Outlook Issue 16 Spring 2012
News and Views from St. Mary's Woodbridge
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From the Rector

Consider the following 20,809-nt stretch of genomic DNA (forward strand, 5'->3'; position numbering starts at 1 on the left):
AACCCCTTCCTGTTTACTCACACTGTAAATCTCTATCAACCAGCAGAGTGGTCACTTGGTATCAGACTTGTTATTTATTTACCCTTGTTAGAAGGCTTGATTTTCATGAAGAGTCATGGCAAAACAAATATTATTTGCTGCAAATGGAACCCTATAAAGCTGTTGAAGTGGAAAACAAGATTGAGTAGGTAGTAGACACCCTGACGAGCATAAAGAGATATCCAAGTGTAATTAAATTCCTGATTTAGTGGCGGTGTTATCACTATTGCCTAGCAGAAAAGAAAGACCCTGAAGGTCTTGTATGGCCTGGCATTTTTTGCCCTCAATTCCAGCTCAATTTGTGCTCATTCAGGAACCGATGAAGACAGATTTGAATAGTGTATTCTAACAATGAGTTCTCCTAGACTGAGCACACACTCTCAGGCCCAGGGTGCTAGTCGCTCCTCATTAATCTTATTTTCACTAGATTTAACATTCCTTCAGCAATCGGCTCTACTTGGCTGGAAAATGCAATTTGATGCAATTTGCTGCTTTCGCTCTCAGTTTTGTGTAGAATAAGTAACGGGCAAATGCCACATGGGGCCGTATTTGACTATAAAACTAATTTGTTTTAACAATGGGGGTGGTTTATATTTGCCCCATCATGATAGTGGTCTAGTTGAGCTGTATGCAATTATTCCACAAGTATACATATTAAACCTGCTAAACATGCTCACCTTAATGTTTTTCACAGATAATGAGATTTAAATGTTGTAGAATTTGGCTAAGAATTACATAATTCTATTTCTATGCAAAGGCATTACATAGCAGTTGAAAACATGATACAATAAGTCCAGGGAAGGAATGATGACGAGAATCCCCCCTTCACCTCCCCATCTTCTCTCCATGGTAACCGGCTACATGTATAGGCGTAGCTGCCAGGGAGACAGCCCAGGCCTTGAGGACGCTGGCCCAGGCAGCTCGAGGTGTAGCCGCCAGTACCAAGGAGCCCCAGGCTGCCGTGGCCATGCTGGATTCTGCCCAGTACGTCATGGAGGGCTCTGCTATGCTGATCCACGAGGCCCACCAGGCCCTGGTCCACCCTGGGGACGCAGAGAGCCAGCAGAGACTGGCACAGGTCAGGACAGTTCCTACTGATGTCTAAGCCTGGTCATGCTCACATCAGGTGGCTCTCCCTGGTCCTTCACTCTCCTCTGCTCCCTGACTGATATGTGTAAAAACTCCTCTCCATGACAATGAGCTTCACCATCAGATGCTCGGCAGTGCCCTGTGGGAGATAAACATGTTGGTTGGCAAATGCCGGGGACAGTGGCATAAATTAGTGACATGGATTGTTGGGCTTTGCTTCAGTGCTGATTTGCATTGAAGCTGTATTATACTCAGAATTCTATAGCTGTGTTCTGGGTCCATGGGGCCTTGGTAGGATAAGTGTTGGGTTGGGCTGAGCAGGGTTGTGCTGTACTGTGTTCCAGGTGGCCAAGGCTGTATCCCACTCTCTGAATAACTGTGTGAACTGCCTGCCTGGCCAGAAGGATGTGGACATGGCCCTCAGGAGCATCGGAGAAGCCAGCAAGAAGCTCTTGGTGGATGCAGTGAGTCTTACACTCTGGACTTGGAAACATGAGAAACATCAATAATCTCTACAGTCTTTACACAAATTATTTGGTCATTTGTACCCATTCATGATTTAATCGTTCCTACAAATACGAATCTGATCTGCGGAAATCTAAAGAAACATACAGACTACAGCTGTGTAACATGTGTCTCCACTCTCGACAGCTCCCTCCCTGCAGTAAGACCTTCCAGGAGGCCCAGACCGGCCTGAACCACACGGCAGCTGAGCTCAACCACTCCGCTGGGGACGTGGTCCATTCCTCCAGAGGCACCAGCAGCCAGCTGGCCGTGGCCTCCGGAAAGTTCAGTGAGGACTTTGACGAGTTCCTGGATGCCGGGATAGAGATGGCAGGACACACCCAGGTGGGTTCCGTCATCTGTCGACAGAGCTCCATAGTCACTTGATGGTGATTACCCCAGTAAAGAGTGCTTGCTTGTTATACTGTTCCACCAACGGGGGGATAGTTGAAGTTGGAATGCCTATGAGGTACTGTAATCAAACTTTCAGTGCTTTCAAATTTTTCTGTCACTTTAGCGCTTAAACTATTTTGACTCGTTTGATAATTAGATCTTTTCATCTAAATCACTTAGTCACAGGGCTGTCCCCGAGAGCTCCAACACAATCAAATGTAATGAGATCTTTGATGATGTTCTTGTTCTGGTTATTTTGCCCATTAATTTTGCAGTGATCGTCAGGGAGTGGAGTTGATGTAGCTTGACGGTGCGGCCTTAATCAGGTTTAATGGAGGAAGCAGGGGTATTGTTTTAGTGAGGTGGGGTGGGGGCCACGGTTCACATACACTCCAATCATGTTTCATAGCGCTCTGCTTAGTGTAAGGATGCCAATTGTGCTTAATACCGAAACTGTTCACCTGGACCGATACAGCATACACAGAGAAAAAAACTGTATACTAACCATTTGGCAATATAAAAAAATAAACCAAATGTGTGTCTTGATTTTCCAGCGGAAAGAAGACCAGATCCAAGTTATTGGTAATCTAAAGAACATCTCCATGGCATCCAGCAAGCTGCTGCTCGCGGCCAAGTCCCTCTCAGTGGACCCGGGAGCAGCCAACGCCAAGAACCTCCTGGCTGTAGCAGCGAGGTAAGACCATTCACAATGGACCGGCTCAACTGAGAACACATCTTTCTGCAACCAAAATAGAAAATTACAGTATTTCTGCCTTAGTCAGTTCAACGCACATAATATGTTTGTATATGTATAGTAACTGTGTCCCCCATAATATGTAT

From the Rector “In Lent she ate onion soup and gave up drink but otherwise she must have drunk the maximum compatible with survival and sanity.” Daily Telegraph obituary of the television cook, Jennifer Paterson, 11th August 1999 I am amazed at what children are willing to give up in Lent. I had assumed that this required a deep religious fervour but it seems this is not necessarily so. I asked a large group of children if they were giving something up this Lent and hands went up everywhere. The enthusiasm was disarming. Chocolate, sweets in general and being rude to siblings were high on the agenda. “Why are you giving something up?” I asked. “Because Jesus did in the desert.” A standard reply I thought. “Because I want to be a better person.” Not so standard! Then a barrage of life-changing, positive resolutions followed. I was taken aback and therefore quite hesitant in response. I had not expected such profound resolutions or the gripping willingness to take a step towards what they perceived as a better person. Of course, something of religious influence was at play. But young people often jump at the chance of taking greater control of their lives and Lent is a safe playground for testing the strength of personal resolve and determination. Successfully giving up something is not negative when it enhances self-esteem and worth. There is no harm in a good pat on the back and a feeling of a job well done after forty long days of abstinence. As with Jennifer Paterson, so it can be with us. Reining in an excess, whatever it is, and however difficult to do, can redress the feeling that we have lost control of our lives. The sense of achievement gained increases self-esteem and gives value to personal discipline. We feel a better person. For Christian people, the Lenten fast points toward Easter. If Jesus did rise from the dead, if his love absorbed death and generated a platform from which we can dive into a new dimension of loving, then Lent gives space to rethink our priorities, if our aim is to own that dimension of loving. But we cannot do that, unless we have taken control of the direction in which we need to go. Lent is opportunity; it is playground space for a redirection of thought and behaviour. Giving something up ought to trigger a demand to reassess the value of love and recognise that love is to be found deeply within ourselves. It certainly demands we own it and for me, the Easter story gives permission for permanent ownership. What a fabulous story it is! The Reverend Canon Kevan S. McCormack